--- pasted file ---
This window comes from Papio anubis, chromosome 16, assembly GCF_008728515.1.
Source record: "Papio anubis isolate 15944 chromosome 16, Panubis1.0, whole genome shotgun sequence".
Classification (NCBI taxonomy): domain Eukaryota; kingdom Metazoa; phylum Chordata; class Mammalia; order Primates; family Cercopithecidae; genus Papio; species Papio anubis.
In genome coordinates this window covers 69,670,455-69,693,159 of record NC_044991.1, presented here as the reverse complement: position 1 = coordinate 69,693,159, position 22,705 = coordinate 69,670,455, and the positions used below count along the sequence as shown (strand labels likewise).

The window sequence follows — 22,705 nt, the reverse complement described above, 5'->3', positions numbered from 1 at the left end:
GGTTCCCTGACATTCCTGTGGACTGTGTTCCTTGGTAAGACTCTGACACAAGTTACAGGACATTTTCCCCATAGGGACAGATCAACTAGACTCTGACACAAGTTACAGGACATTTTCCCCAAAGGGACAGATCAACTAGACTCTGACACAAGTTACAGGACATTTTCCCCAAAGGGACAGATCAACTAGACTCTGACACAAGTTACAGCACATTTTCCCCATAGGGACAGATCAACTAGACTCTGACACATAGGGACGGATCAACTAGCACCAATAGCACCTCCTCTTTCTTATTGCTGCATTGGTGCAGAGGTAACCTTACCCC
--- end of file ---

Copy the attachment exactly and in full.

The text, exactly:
This window comes from Papio anubis, chromosome 16, assembly GCF_008728515.1.
Source record: "Papio anubis isolate 15944 chromosome 16, Panubis1.0, whole genome shotgun sequence".
Classification (NCBI taxonomy): domain Eukaryota; kingdom Metazoa; phylum Chordata; class Mammalia; order Primates; family Cercopithecidae; genus Papio; species Papio anubis.
In genome coordinates this window covers 69,670,455-69,693,159 of record NC_044991.1, presented here as the reverse complement: position 1 = coordinate 69,693,159, position 22,705 = coordinate 69,670,455, and the positions used below count along the sequence as shown (strand labels likewise).

The window sequence follows — 22,705 nt, the reverse complement described above, 5'->3', positions numbered from 1 at the left end:
GGTTCCCTGACATTCCTGTGGACTGTGTTCCTTGGTAAGACTCTGACACAAGTTACAGGACATTTTCCCCATAGGGACAGATCAACTAGACTCTGACACAAGTTACAGGACATTTTCCCCAAAGGGACAGATCAACTAGACTCTGACACAAGTTACAGGACATTTTCCCCAAAGGGACAGATCAACTAGACTCTGACACAAGTTACAGCACATTTTCCCCATAGGGACAGATCAACTAGACTCTGACACATAGGGACGGATCAACTAGCACCAATAGCACCTCCTCTTTCTTATTGCTGCATTGGTGCAGAGGTAACCTTACCCC